The Government provides state subsidies to religious organizations that maintain educational facilities. The Government provides funding for education to public as well as to religious schools, other religious educational institutions, and health care facilities, irrespective of their religious affiliation. To qualify for funding, institutions must meet strict nonreligious criteria for curriculum standards, minimum size, and health care.

Religious groups are not required to register with the Government; however, the law recognizes the existence of religious denominations and grants them certain rights and privileges, including tax exemptions. Although the law does not formally define what constitutes a "religious denomination" for these purposes, religious groups generally have not experienced any problems qualifying as a religious denomination.

The law provides for religious minorities to have their views broadcast on radio and television. For example, broadcasting time has been allotted to the Islamic Broadcasting Foundation, an alliance of all Muslim groups in the country.

The Government of Turkey exercises influence within the country's Turkish Islamic community through its religious affairs directorate, the Diyanet, which is permitted to appoint imams for the 140 Turkish mosques in the country. There is no such arrangement with the Moroccan Government. The Moroccan Government maintains connections with the approximately 100 Moroccan mosques through a federation of Moroccan friendship societies but has no mechanism to exercise direct influence in the country

The authorities have expressed concern regarding Turkish and Moroccan interference with religious and political affairs because such interference appears to run counter to government efforts to encourage integration of Muslims into society. For example, government authorities insist on strict observance of mandatory school attendance up to the age of 16 despite appeals by foreign imams to keep girls under the age of 16 at home.

To counter undesired foreign influence, the Government has begun to provide subsidies to universities providing training for local persons interested in becoming imams to ensure that they have a basic understanding of local social norms and values. Given the strict separation between the State and religion, however, the authorities themselves cannot organize such training and must depend on private organizations. In addition, the assembled Muslim organizations decided in February 2005 to found an Islamic institute to educate imams and Islamic theologians in coordination with individual university programs. Parliament has proposed phasing out the issuance of work permits to foreign imams by 2008 to increase the number and influence of locally educated religious leaders. As an interim measure, the Government has decided that all imams and other spiritual leaders recruited in Islamic countries first must follow a yearlong integration course before they are allowed to practice in the country.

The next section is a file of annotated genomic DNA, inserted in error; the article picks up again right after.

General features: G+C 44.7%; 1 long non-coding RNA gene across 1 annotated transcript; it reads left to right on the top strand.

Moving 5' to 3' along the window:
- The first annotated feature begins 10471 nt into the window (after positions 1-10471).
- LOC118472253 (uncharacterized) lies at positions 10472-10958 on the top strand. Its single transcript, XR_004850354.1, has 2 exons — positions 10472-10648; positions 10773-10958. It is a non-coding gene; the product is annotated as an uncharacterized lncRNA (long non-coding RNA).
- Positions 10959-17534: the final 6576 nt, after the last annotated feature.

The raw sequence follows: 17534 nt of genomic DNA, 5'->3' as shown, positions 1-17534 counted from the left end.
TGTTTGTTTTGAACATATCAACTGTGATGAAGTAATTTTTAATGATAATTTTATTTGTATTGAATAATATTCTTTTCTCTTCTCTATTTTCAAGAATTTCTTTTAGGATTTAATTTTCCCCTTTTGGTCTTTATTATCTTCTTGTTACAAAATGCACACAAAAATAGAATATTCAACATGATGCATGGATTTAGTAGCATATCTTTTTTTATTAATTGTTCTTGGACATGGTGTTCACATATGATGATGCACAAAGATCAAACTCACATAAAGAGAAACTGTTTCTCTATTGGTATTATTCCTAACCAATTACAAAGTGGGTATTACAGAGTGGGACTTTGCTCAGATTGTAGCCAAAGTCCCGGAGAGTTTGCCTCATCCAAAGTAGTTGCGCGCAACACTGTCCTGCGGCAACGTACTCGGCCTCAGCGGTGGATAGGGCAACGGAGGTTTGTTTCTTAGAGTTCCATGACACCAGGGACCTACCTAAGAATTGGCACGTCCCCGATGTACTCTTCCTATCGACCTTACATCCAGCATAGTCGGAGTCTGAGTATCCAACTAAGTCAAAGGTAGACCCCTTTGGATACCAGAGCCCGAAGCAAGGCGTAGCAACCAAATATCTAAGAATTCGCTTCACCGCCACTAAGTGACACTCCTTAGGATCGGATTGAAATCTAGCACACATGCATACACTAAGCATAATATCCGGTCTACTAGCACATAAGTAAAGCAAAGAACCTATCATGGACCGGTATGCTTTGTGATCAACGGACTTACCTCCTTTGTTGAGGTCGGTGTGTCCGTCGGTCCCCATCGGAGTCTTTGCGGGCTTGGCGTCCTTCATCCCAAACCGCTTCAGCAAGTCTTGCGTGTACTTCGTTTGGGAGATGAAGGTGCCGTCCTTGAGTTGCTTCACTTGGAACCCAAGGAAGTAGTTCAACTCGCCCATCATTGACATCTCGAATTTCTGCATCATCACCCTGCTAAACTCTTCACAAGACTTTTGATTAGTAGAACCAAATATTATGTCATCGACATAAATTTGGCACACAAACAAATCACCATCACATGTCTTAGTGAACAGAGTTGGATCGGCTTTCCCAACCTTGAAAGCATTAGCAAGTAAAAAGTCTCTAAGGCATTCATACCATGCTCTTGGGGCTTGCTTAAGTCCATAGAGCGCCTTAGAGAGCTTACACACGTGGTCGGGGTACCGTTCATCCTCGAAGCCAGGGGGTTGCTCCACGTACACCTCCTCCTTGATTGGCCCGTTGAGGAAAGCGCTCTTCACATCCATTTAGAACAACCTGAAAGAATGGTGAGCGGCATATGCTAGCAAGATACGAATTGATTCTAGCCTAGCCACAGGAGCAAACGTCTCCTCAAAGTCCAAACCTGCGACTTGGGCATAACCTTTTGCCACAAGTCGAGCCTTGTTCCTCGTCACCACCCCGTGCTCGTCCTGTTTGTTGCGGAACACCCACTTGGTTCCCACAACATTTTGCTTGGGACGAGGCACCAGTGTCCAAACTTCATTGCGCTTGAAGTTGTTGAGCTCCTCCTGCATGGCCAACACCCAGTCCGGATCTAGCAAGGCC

Restrictions on Religious Freedom

Government policy and practice contributed to the generally free practice of religion.

Disputes have arisen when the exercise of the rights to freedom of religion and speech has clashed with the strictly enforced ban on discrimination. Such disputes are addressed either in the courts or by antidiscrimination boards. Complaints have repeatedly been filed against religious or political spokesmen who publicly condemn homosexuality. However, longstanding jurisprudence dictates that such statements made on religious grounds do not constitute a criminal offense absent an intention to offend or discriminate against homosexuals.

The Equal Opportunities Committee (CGB) and the courts have also repeatedly addressed the wearing of headscarves in schools and places of employment. The prevailing opinion is that the wearing of headscarves may be banned only on narrow grounds, such as security considerations or inconsistency with an official government uniform. In 2003, the CGB stated that a recent ban by Amsterdam schools on wearing burqas in class is not discriminatory. The CGB stated that open teacher-student and student-to-student interaction is more important than the right to wear a burqa.